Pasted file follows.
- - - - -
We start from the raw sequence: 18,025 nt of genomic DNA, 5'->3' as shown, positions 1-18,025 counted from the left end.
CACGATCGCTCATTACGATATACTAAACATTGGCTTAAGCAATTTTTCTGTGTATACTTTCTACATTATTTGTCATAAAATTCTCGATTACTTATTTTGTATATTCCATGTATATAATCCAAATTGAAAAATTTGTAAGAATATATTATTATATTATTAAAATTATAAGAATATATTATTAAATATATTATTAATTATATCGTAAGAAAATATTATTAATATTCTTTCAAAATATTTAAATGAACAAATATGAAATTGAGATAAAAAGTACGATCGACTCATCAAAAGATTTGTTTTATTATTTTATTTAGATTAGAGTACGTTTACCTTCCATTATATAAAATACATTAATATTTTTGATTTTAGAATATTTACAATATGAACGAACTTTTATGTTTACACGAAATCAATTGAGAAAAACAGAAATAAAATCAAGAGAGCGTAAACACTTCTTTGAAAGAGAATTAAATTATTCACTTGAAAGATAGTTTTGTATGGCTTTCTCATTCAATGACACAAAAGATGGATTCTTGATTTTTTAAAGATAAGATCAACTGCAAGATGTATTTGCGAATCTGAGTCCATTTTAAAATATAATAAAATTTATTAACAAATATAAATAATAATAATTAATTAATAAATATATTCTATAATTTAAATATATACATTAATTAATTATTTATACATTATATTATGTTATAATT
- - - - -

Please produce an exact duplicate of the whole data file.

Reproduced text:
We start from the raw sequence: 18,025 nt of genomic DNA, 5'->3' as shown, positions 1-18,025 counted from the left end.
CACGATCGCTCATTACGATATACTAAACATTGGCTTAAGCAATTTTTCTGTGTATACTTTCTACATTATTTGTCATAAAATTCTCGATTACTTATTTTGTATATTCCATGTATATAATCCAAATTGAAAAATTTGTAAGAATATATTATTATATTATTAAAATTATAAGAATATATTATTAAATATATTATTAATTATATCGTAAGAAAATATTATTAATATTCTTTCAAAATATTTAAATGAACAAATATGAAATTGAGATAAAAAGTACGATCGACTCATCAAAAGATTTGTTTTATTATTTTATTTAGATTAGAGTACGTTTACCTTCCATTATATAAAATACATTAATATTTTTGATTTTAGAATATTTACAATATGAACGAACTTTTATGTTTACACGAAATCAATTGAGAAAAACAGAAATAAAATCAAGAGAGCGTAAACACTTCTTTGAAAGAGAATTAAATTATTCACTTGAAAGATAGTTTTGTATGGCTTTCTCATTCAATGACACAAAAGATGGATTCTTGATTTTTTAAAGATAAGATCAACTGCAAGATGTATTTGCGAATCTGAGTCCATTTTAAAATATAATAAAATTTATTAACAAATATAAATAATAATAATTAATTAATAAATATATTCTATAATTTAAATATATACATTAATTAATTATTTATACATTATATTATGTTATAATT